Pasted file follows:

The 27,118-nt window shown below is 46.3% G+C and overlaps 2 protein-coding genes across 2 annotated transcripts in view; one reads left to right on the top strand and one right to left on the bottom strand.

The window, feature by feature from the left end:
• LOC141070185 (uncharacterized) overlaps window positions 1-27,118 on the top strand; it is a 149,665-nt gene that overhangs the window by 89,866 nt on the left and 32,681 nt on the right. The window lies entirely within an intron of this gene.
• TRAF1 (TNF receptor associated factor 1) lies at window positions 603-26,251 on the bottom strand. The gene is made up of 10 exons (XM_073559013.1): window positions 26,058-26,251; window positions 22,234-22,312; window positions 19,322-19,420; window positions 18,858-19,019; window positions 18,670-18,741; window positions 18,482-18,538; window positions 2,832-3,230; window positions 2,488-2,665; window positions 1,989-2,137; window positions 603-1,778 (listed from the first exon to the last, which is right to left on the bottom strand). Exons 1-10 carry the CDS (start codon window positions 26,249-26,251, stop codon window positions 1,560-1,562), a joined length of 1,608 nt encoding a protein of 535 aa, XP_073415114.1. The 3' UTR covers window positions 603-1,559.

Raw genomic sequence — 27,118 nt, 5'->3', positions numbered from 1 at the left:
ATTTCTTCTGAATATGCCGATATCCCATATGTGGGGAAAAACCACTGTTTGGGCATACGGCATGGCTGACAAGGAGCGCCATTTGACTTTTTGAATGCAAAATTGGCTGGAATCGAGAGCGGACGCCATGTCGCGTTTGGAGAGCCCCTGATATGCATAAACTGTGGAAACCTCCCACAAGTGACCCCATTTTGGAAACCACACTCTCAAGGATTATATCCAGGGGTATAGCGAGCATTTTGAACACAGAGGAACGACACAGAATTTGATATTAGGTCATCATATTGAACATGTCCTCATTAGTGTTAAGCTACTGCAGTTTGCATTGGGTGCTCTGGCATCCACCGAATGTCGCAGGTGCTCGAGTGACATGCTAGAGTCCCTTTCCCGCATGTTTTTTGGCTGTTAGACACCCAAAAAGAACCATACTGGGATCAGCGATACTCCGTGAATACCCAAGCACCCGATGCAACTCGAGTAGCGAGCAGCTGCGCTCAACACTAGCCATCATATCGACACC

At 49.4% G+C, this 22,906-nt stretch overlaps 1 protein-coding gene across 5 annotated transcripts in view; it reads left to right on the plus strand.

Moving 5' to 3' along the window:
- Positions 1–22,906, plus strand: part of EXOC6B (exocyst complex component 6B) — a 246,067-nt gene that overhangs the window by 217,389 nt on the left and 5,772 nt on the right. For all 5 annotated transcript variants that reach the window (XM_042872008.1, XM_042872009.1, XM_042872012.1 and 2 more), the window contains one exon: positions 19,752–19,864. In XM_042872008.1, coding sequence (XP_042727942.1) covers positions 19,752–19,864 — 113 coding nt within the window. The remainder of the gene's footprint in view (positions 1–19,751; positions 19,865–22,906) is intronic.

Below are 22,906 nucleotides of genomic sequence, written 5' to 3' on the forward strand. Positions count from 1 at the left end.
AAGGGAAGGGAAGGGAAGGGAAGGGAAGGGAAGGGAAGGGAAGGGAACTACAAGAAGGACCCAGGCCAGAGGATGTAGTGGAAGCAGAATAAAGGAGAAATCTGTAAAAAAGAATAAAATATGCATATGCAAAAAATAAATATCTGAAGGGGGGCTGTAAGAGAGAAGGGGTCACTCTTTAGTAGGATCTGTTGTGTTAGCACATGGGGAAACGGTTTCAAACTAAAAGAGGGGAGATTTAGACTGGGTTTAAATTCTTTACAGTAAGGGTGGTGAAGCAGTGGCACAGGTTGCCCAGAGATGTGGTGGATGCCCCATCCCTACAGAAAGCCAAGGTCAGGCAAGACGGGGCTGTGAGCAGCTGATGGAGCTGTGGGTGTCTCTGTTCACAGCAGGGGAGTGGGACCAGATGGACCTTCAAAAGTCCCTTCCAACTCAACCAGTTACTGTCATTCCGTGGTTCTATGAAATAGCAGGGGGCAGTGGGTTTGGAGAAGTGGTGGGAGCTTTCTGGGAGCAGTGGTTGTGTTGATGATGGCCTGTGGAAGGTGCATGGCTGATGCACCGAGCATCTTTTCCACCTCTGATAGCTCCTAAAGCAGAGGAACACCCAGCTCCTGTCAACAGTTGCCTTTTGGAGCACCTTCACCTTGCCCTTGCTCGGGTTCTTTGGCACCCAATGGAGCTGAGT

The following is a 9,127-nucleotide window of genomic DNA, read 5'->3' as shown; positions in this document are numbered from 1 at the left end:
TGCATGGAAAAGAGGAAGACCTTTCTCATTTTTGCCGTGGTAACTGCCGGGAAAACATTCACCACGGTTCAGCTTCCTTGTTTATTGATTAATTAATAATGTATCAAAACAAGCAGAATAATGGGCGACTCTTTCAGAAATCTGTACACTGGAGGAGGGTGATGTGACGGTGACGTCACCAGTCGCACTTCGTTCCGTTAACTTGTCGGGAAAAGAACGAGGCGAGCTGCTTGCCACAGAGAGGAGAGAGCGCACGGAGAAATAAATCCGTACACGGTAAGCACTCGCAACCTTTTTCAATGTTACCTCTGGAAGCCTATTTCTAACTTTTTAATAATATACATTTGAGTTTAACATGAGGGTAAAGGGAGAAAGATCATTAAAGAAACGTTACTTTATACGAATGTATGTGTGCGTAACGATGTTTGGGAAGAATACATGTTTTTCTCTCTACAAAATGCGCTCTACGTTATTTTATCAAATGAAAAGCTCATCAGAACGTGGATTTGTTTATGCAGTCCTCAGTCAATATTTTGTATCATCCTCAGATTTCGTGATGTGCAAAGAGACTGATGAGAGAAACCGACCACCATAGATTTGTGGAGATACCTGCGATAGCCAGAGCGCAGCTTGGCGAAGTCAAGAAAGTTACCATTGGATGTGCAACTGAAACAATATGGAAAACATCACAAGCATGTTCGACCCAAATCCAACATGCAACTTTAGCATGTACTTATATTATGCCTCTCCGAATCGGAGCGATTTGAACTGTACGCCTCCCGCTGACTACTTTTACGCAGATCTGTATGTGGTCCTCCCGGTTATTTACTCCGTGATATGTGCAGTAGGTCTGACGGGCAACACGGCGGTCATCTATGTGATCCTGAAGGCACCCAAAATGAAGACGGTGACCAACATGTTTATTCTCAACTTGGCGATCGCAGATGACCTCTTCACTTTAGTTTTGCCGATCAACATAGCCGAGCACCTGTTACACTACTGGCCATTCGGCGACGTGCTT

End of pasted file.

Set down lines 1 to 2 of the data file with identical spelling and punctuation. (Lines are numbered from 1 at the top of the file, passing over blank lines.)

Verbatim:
The 27,118-nt window shown below is 46.3% G+C and overlaps 2 protein-coding genes across 2 annotated transcripts in view; one reads left to right on the top strand and one right to left on the bottom strand.

The window, feature by feature from the left end: